It’s hard to believe how far we have come in 12 years…discounting perhaps the last two that were some kind of timewarp of nothingness (well at least it was for my running)
But think about it, back in 2010, we hadn’t had the London 2012 Olympics…the big project I’d been working on for years prior and would eventually get made redundant from while pregnant with my now 9-year-old daughter Rose.
parkrun was still very much in its infancy, This Girl Can wasn’t a thing yet, and the only place you could get plus size fitness clothes in the UK were via catalogues or high street retailers Evans…which to be fair were quite often more leisure wear.
I started the blog in September 2010 after coming dead last in a 10K race…by the time I had got to the finish line the finish line had been packed up and everyone bar my friend and my boyfriend had gone home.
The blog was anonymous at first, I was happy to write about the trials and tribulations of being a fat runner, but I didn’t want photos of me in lycra doing the rounds in the office…in fact, I didn’t want anyone at work to know I was a runner let alone a blogger at first.
A lot has happened in the last decade and a bit…I wrote 11 books for a start, the latest one Kickstart your Running is coming out on Amazon in a few days.
I have sold tens of thousands of online programmes, places on my interactive challenges, in-person events and retreats, t-shirts, hoodies, tote bags and medals.
The blog has been read by millions of women around the world, and featured in the media in more than 50 countries…and that still blows my mind.
But I took a bit of a break…well the world did, didn’t it? I mean we did stuff, I did stuff…but I lost my way with the TFTR movement a bit.
A lot has changed in the last 2 years, a lot has changed in the past 12.
However, a lot has not.
And so today, Tuesday 1st February 2020…the day the new Too Fat to Run Website & Rebrand goes live, I thought it would be useful to reflect on the lessons…the ones that have been learned and the ones that still need looking at.
So here goes.
Lesson 1 – Kit That Fits
OMG this is like night and day. Seriously when I first started running it was near on impossible to get technical running gear in a size 20/22. Now you can get really affordable, good quality kit in most supermarkets, and in many sports brands. Yes, there are brands that could do better, and sizing is more difficult for larger ladies, but I for one am grateful that this shift has happened. There used to be a ridiculous argument (I know because I was interviewed on the radio about it) that by providing larger size fitness clothes you are encouraging people to stay fat…think about that for a moment…yeh, completely ridiculous argument. Whether people are on a weight loss journey or not, fitness should be accessible to all, and wearing fit for purpose kit that fits and looks good helps with that.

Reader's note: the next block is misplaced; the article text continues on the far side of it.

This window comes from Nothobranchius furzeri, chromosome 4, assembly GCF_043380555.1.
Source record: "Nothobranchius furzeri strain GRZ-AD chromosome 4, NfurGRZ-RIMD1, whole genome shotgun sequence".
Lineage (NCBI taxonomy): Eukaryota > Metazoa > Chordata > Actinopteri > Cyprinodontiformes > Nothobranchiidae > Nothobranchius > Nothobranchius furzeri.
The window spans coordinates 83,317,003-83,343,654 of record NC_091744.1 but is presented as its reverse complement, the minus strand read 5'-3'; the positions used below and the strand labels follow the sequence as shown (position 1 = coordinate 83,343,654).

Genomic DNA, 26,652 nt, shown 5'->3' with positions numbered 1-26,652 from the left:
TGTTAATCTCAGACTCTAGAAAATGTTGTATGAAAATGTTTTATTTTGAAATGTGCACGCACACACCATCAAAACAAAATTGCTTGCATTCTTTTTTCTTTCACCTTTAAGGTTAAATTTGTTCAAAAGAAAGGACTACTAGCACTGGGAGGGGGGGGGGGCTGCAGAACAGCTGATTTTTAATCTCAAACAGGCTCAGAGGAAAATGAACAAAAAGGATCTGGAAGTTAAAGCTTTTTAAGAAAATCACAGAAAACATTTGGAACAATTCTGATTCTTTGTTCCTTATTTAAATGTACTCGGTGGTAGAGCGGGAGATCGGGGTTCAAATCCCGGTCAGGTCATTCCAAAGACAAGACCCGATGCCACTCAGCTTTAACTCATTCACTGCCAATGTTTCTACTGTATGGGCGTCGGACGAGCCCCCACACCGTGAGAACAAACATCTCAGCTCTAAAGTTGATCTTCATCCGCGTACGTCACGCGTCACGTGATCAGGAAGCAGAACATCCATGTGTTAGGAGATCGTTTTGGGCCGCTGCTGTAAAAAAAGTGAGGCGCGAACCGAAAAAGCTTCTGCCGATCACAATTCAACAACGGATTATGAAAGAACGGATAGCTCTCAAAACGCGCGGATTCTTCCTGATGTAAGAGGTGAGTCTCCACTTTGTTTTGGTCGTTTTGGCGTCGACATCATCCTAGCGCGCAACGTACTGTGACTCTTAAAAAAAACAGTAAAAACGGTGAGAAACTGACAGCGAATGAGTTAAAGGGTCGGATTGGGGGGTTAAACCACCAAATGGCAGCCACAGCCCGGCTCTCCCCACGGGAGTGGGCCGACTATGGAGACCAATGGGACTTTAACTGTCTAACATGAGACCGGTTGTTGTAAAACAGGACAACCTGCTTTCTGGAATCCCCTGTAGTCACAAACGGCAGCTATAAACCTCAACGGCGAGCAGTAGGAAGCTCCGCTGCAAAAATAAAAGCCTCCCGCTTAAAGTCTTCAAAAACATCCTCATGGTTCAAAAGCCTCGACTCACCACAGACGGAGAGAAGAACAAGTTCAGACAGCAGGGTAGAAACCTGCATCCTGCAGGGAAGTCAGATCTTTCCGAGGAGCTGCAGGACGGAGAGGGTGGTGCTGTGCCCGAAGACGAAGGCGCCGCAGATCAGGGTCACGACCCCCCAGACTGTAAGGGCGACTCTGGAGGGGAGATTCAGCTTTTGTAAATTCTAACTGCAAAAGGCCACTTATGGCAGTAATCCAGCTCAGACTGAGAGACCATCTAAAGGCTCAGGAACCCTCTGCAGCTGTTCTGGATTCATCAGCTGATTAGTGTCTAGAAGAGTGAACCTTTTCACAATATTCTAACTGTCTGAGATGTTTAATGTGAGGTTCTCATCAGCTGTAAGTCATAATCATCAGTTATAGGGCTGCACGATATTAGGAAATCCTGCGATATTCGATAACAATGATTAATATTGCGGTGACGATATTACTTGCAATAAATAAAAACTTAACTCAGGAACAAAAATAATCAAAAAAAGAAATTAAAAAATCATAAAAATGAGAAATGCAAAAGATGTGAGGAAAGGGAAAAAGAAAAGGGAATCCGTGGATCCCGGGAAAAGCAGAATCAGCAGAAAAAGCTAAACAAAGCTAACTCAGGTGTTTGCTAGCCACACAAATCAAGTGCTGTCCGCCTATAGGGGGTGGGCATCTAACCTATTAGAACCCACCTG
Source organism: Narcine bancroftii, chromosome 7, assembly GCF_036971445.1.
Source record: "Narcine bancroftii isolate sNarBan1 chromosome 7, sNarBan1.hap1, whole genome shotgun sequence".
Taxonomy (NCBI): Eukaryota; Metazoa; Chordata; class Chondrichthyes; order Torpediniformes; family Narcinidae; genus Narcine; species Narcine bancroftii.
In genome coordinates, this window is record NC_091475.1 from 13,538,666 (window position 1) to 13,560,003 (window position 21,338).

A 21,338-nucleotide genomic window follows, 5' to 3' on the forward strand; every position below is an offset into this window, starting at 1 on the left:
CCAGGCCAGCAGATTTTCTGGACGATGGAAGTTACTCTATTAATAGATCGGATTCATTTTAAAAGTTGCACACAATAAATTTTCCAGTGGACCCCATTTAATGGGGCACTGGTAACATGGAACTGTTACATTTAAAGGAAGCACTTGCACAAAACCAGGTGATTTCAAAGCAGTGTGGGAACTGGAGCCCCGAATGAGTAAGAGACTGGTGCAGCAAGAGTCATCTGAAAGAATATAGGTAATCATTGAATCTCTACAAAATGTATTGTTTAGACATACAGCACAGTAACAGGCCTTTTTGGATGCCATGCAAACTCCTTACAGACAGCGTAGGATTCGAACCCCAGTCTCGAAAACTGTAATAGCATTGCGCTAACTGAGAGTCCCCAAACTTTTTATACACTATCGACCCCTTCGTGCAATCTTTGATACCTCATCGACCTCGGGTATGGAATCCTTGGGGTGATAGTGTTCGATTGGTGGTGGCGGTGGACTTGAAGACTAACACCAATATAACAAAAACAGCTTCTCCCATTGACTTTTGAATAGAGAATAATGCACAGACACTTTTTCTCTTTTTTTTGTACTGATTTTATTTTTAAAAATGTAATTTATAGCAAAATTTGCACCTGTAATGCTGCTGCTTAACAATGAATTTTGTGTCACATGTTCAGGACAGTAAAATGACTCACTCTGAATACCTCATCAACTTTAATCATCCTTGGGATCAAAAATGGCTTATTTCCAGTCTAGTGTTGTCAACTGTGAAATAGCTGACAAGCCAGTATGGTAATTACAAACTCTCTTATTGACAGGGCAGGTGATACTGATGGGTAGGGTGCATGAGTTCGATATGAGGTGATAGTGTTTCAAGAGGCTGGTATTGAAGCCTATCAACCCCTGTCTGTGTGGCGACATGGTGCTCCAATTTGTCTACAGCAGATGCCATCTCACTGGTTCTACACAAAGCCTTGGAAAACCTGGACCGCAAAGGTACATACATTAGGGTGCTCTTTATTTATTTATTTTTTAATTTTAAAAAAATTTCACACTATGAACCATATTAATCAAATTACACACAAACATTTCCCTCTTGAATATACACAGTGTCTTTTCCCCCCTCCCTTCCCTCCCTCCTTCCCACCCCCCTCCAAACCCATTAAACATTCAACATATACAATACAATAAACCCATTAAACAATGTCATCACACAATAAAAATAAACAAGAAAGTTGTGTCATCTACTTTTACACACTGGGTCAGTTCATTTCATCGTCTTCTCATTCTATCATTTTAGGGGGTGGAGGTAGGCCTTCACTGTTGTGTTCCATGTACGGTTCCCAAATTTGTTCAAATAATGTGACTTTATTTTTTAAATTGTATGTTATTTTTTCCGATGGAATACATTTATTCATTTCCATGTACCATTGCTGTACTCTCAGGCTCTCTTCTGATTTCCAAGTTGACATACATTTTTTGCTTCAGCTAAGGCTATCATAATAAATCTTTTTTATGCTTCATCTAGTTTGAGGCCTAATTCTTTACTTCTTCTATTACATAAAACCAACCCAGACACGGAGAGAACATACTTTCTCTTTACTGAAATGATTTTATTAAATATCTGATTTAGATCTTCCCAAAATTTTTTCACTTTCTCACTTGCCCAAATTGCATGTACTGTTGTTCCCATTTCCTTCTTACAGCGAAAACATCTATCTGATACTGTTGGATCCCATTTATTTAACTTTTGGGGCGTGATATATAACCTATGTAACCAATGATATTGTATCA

Lesson 2 – Representation
I NEVER saw a plus size women in a running or fitness magazine when I was in my twenties or early thirties…do you remember how shocking it was to see my pal Jessaymn Stanley, plus size Yogi on the internet? I mean why was that so shocking to the world? Representation is better, there are influencers championing for and increasing diversity but again some brands and organisations could do better.
Lesson 3 – Attitudes
Women still get judged. Running as a plus-size woman must obviously equal a desired weight loss journey right? NO wrong. Also, there is an assumption that if you are plus size you must be new to running and absolutely clueless about the sport. There is still a large section of the running community who are slightly peeved by the larger runners out there stealing their converted marathon places and slowing down their club times. GET OVER IT. We ain’t going nowhere.
Lesson 4 – Safety
This probably needs a blog post all of its own, but we know women are not safe out there running. The absolutely heartbreaking case earlier this month of Ashling Murphy who was killed while out on a run.
This doesn’t seem to have changed in the last 10 years, women still feel unsafe, often won’t go out at night, will only run in groups. It’s fucked up.
There is also the issue of emotional safety, being able o run in public without the fear of public ridicule or verbal abuse.
Lesson 5 – Real Inclusion
Just because events or programmes are inclusive for some, it doesn’t mean they are inclusive for all. Sometimes we have to meet people where they are instead of expecting them to come to us. I’ve worked with women who run on treadmills in garden sheds because they have social anxiety and can’t go to a traditional running club, and all kinds of other marginalised groups who just feel safer here than somewhere else. Women take part in my programmes for all kinds of reasons…many of which most people won’t even have considered.
Our rainbow philosophy is about ensuring we notice the difference, that we don’t just become tolerant of it but that we recognise it for what it brings to our lives and to our sport.
New women join my communities every day desperate to feel welcomed into the sport, keen to get back out there, excited to achieve fitness goals again.
And so I am excited to pick back up this baton…and crack on with our mission to inspire. a million women to thrive in the sport of running with nobody left behind